Looking back, I wonder if I missed a sign. Had I caught it early enough, could I have prevented the whole thing?
I was having dinner and Ash was recharging when he first mentioned tin foil.
“They call it tin foil, but it is actually aluminum foil,” he said. I put down the nourishment packet and considered my companion.
Ash is actually A.S.H., the letters stand for Android Simulating Human and we have shared this outpost for two years, five months, and 22 days. I am Lara Blackmar, chief engineer and geologist, an average height and weight human female. Where I am covered in fragile skin and muscles, Ash is sheathed in a flexible polymer compound in a soft grey color. I have two brown eyes, and Ash has a vision input screen that wraps around the top of his robotic head. He is humanoid, with limbs that end in a careful approximation of feet and hands, except they are more dexterous than my flesh and bone appendages. He talks, sometimes too much in my opinion, through a mouth that is frozen in a sort of half smile. His gently parted lips give a glimpse of the polished white rectangles meant to resemble teeth.
“Interesting,” I replied and waited to see if he would continue. Ash performs all of our data processing. He maintains our solar generators and tracks the routine operations that keep our habitat up and running. He does not chit chat.
“In the past, they packaged meals in tin foil, but it gave the food an unpleasant taste. Tin is the 49th most common element on Earth,” he told me.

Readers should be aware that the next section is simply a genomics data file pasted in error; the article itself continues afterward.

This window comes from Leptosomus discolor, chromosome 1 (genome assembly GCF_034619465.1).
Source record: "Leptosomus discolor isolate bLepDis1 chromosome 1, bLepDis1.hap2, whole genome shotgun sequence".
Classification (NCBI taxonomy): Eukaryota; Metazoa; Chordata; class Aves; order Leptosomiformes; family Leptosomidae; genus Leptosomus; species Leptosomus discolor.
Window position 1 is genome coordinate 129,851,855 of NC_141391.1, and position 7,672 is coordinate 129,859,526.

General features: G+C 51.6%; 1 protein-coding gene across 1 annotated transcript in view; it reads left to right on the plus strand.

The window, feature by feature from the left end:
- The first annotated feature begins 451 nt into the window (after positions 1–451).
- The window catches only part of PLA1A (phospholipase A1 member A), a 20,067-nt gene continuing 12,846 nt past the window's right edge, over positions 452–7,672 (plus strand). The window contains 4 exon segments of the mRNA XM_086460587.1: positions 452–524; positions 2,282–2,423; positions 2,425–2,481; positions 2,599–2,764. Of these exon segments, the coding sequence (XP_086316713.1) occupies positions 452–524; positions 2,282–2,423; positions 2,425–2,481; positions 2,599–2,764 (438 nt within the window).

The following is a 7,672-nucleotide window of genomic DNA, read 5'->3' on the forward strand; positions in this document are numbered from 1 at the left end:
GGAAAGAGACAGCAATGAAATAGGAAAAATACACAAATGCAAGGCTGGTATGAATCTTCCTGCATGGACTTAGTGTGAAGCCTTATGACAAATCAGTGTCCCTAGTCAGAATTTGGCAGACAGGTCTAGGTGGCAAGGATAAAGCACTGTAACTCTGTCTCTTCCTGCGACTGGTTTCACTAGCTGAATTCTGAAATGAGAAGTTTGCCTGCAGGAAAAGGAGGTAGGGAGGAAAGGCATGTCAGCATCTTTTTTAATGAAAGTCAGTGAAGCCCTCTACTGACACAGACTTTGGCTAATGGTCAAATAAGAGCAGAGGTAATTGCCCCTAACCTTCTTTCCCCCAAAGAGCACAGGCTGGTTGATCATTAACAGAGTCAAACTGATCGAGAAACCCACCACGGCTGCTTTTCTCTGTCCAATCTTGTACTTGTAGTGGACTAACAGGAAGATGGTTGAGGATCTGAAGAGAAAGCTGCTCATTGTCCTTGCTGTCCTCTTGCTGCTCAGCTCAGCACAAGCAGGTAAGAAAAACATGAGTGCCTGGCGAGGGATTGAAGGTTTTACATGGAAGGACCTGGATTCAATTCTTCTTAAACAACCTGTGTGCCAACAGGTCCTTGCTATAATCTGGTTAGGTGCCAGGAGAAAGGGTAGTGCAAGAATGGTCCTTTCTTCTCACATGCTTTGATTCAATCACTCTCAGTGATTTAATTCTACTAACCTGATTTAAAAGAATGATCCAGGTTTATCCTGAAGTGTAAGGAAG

“Yes, I know,” I gestured toward my forehead. “Geologist here, remember?” Ash has never been to Earth. He was constructed by our employer, the Interplanetary Mining Company. We were stationed here together on an exploratory mission that was supposed to end four months ago, but our communication systems went down in a dust storm. I hoped to patch up the mangled tower but so far the stubborn wind continued to blast over the barren rust colored landscape. It howled and wailed, shaking the sides of the dome that is both home and laboratory for us.
“Would you like music?” Ash asked.
“Sure, something calm,” I said.
“Vivaldi? Four Seasons?”
“That will work,” I replied as I finished squeezing out the rest of my dinner and the sound of bright cheerful strings filled the air.
“The first phonograph recording was made using tin foil,” Ash said.
“Oh yeah?” This was something I didn’t know, and I asked Ash to explain. We lapsed into what would pass as after dinner conversation. Ash described the process by which Thomas Edison wrapped a grooved cylinder with tin foil and placed indentations on the surface to record sound.
“The recordings did not last. The indentations wore down with each turn of the cylinder,” Ash said.
“Oh,” I remarked, thinking how sad to lose those sounds. I wondered if the inventor knew of their eventual loss, the smoothing of the surface a sacrifice each time the recording played. I asked Ash to set our sound system to auto-play, and the concerto continued on through Autumn and Winter while I slept. Outside the harsh wind beat against our habitat, an unwelcome visitor hammering for admission.
The next day I suited up and took the rover out to the tower site. The wind, while still whistling and gusting, had died down and I hoped to get a better look at the damage. I would record video to review with Ash back at the base. The rover was enclosed but as I bumped along over rocks the size of toasters I had to keep clearing a fine skim of powdery red dust from my face plate.
When I finally reached the tower I could see it toppled over, the metal struts sheared off on one side and cables whipping about like black snakes. I circled the mess and recorded what I could as the wind pushed against me. I decided to head back to base while I could still see to navigate the rover.
As I topped the last rise I saw the rounded hump of our dome, and a figure standing outside it, leaning into the wind. It was Ash. His hands shielded the sides of his vision screen and he reminded me of some ancient prairie woman watching the horizon.